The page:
The city’s Public Safety Commission was rushed with emails, which were read on Monday during a lengthy public comment portion. Many community members expressed support for an online petition started by La Cañada BLM, a group that has organized several protests in recent weeks. Continue reading “LCF Protesters Want Sheriff’s Dept. Cut From City Budget”
In the wake of the massive outcry after the murder of George Floyd, I have been invited by a number of news outlets in the United States and Canada to comment on issues of racism in America. Most of the reporters want to know how I feel about things racial today in contrast to how I felt about these same issues when I was in Little Rock those many years ago.
My usual response has been to point out that it would probably be more meaningful to inquire about my thoughts instead of my feelings. Then, without waiting for a revised question, I proceed to speak openly, about my thoughts.
I think that very little sustained attention has been paid to the legally mandated actions designed to block the forward progress of Black people in this country. Historically we have had to contend with covenants preventing Black people from acquiring formal education in the nation’s public and private schools, laws preventing Black home ownership, restrictive covenants barring Black residents from neighborhoods identified as Whites-only spaces, laws limiting employment, health care, recreational and financial opportunities for Black people. Continue reading “Little Rock Nine Alumnus on Notion of ‘We the People’”
The Enduring Heroes monument, sculpted by noted local artist Christopher Slatoff, pays permanent tribute to the 11 combat heroes from the Greater Pasadena area, who gave their lives in Iraq and Afghanistan. Each Memorial Day, since the dedication in 2017, many have gathered at the valiant soldier in remembrance of the brave warriors, but clearly 2020 was different.
Respecting the city’s social distancing requirements, visitors honored our Enduring Heroes quietly. Along with a patriotic wreath, each warrior has a banner that hangs along Orange Grove and Green Street, near Defender’s Parkway, through the Fourth of July. The banner for Marine Lance Cpl. Dion Whitley, who was tragically killed in action 15 years ago on June 15, 2005, looks across Orange Grove, standing guard over the Enduring Heroes Soldier. The individual banners will proudly wave again from the anniversary of 9/11 through Veterans Day. Continue reading “Enduring Heroes Emerges as a Landmark With Impact”
Amid the pandemic-generated tumult being confronted by many local nonprofit organizations, there are a few silver linings to be found here and there.
For Professional Child Development Associates, which focuses on family and child health services, the upside of social distancing protocols aimed at combating the spread of COVID-19 has been found in a radical leap to telehealth therapy.
Now, PCDA’s small army of therapists can be found streaming into a family’s kitchen or living room, engaging young children with music, puppets or soothing stories, and lending support to mothers and fathers as well as extended family members who might be isolating with them. Continue reading “Telehealth Therapy Enables a Stream of PCDA Services”
As he took note of the massive protests forming in the Los Angeles area, Spencer Carney knew he had a decision to make.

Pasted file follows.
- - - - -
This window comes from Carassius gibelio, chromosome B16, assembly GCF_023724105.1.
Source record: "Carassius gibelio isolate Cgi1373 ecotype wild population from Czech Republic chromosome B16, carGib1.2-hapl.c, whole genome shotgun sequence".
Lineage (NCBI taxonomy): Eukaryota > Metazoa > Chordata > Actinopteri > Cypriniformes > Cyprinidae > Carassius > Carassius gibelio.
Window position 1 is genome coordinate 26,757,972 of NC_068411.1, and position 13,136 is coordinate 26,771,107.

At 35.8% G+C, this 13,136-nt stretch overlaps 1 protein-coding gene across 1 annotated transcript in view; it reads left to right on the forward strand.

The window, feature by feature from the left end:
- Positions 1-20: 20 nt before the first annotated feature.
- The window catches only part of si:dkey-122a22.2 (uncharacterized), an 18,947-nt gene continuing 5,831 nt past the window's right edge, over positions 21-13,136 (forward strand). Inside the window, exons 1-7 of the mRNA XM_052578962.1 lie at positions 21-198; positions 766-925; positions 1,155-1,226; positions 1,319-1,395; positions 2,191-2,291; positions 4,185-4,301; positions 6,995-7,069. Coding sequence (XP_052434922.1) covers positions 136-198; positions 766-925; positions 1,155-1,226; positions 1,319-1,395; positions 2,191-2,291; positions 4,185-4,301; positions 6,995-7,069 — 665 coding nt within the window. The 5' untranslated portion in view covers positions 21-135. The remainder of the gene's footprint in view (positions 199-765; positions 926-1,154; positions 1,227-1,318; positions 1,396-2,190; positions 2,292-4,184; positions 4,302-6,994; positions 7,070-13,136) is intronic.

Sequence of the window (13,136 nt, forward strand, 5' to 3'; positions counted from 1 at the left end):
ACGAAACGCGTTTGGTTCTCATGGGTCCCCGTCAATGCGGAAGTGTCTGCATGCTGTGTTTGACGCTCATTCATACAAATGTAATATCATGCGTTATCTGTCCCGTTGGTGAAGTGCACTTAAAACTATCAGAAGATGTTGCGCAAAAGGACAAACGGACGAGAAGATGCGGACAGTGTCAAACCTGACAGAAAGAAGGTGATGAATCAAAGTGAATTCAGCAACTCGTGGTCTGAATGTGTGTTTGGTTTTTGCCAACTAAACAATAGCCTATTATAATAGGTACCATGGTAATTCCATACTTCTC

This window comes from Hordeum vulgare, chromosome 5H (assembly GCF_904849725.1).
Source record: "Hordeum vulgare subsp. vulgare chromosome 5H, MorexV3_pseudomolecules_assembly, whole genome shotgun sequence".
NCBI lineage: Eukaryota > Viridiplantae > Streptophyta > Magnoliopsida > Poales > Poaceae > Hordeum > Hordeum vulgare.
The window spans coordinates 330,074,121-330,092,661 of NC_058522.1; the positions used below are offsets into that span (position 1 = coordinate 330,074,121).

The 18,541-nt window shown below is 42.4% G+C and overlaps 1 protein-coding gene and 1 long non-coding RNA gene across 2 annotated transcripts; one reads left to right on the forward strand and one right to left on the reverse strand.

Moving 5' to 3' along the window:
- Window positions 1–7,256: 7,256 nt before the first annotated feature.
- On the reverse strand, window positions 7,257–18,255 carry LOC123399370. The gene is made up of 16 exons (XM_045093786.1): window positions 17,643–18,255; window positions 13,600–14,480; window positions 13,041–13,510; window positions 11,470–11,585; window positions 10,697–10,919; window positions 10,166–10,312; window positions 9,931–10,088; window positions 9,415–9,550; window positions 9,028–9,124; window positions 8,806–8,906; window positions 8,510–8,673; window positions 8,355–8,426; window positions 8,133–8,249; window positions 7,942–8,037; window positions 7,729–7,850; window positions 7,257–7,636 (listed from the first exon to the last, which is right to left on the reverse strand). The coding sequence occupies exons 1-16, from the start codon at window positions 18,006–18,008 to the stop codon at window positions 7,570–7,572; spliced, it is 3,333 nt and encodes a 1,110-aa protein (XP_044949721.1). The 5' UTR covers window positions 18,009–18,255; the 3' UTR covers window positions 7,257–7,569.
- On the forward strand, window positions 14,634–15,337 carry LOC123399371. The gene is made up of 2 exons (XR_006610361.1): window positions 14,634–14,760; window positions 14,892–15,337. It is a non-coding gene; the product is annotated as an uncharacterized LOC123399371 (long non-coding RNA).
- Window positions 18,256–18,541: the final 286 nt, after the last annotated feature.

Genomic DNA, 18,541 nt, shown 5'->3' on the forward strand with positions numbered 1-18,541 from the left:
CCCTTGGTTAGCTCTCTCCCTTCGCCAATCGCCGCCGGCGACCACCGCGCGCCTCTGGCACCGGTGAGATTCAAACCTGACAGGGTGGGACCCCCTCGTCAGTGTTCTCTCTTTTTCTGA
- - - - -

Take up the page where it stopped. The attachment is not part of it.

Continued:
The protests joined countless others throughout the nation and world, all to call out systemic racism and policy brutality after George Floyd was arrested in Minneapolis and died after one of the four arresting officers knelt on his back and neck for nearly nine minutes. But, Carney noted, they also ran contrary to social distancing widely adopted to help curb COVID-19, a disease of particular threat to senior citizens such as those who occupy most of the Glendale resident’s apartment building.
“The idea of going out to a protest and exposing myself to people not practicing social distancing or wearing a mask represented a conflict,” he said. “It was difficult for me to brainstorm these things, because in the past, I was always that guy who would go out and protest. I’ve been to the last two Women’s Marches. I went to USC and helped start One for All, which is a social justice theater troupe.”
Having attended various Pride events in years past, Carney also took note of the All Black Lives Matter march in Hollywood last weekend, which called attention to the adversity faced by black members of the LGBTQIA community and took place in lieu of the canceled Pride Parade. Continue reading “Activist’s Effort Was Solitary, but Now There’s Solidarity”
Glendale Public Works staff members will research and present options to the City Council to add precautionary implements to pedestrian crosswalk buttons in an effort to mitigate the spread of the coronavirus.
The council on Tuesday unanimously backed the idea advanced by Councilman Ara Najarian and Councilwoman Paula Devine after a lengthy discussion on modifying crosswalk signals in accordance with the present pandemic hygiene culture. Though the discussion initially considered placing crosswalks and traffic signals on a predetermined timer, officials seem poised to later consider that modification as part of a broader conversation on traffic calming and the city’s walkability.
“I think the motorists and residents are going to go bananas” if signals are automated, Najarian contended Tuesday. “We’ve got a difficult situation at best in our downtown area.” Continue reading “COVID-19 Battle May Even Extend to Crosswalk Buttons”